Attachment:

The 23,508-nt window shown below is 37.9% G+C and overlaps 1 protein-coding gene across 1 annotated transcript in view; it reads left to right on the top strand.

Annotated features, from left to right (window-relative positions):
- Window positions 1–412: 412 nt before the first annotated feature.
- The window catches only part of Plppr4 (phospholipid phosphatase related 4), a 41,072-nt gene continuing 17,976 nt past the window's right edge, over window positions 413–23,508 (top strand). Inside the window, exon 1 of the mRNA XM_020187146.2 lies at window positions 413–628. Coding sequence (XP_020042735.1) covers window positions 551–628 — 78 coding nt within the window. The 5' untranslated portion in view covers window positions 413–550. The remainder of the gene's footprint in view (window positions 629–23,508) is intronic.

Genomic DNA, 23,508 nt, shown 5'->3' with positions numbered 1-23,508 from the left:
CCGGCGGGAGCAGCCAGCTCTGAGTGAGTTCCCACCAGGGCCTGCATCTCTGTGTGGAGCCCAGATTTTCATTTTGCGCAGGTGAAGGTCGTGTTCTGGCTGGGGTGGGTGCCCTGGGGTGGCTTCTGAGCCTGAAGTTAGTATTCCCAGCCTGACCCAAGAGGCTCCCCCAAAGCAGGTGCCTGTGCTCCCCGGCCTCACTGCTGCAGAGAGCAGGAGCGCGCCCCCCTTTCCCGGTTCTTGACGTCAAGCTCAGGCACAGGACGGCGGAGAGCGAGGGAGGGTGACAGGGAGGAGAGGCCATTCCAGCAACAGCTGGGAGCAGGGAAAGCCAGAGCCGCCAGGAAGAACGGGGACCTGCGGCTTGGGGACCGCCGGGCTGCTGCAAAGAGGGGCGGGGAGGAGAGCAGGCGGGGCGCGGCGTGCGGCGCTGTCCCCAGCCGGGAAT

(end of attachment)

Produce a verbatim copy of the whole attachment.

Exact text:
The 23,508-nt window shown below is 37.9% G+C and overlaps 1 protein-coding gene across 1 annotated transcript in view; it reads left to right on the top strand.

Annotated features, from left to right (window-relative positions):
- Window positions 1–412: 412 nt before the first annotated feature.
- The window catches only part of Plppr4 (phospholipid phosphatase related 4), a 41,072-nt gene continuing 17,976 nt past the window's right edge, over window positions 413–23,508 (top strand). Inside the window, exon 1 of the mRNA XM_020187146.2 lies at window positions 413–628. Coding sequence (XP_020042735.1) covers window positions 551–628 — 78 coding nt within the window. The 5' untranslated portion in view covers window positions 413–550. The remainder of the gene's footprint in view (window positions 629–23,508) is intronic.

Genomic DNA, 23,508 nt, shown 5'->3' with positions numbered 1-23,508 from the left:
CCGGCGGGAGCAGCCAGCTCTGAGTGAGTTCCCACCAGGGCCTGCATCTCTGTGTGGAGCCCAGATTTTCATTTTGCGCAGGTGAAGGTCGTGTTCTGGCTGGGGTGGGTGCCCTGGGGTGGCTTCTGAGCCTGAAGTTAGTATTCCCAGCCTGACCCAAGAGGCTCCCCCAAAGCAGGTGCCTGTGCTCCCCGGCCTCACTGCTGCAGAGAGCAGGAGCGCGCCCCCCTTTCCCGGTTCTTGACGTCAAGCTCAGGCACAGGACGGCGGAGAGCGAGGGAGGGTGACAGGGAGGAGAGGCCATTCCAGCAACAGCTGGGAGCAGGGAAAGCCAGAGCCGCCAGGAAGAACGGGGACCTGCGGCTTGGGGACCGCCGGGCTGCTGCAAAGAGGGGCGGGGAGGAGAGCAGGCGGGGCGCGGCGTGCGGCGCTGTCCCCAGCCGGGAAT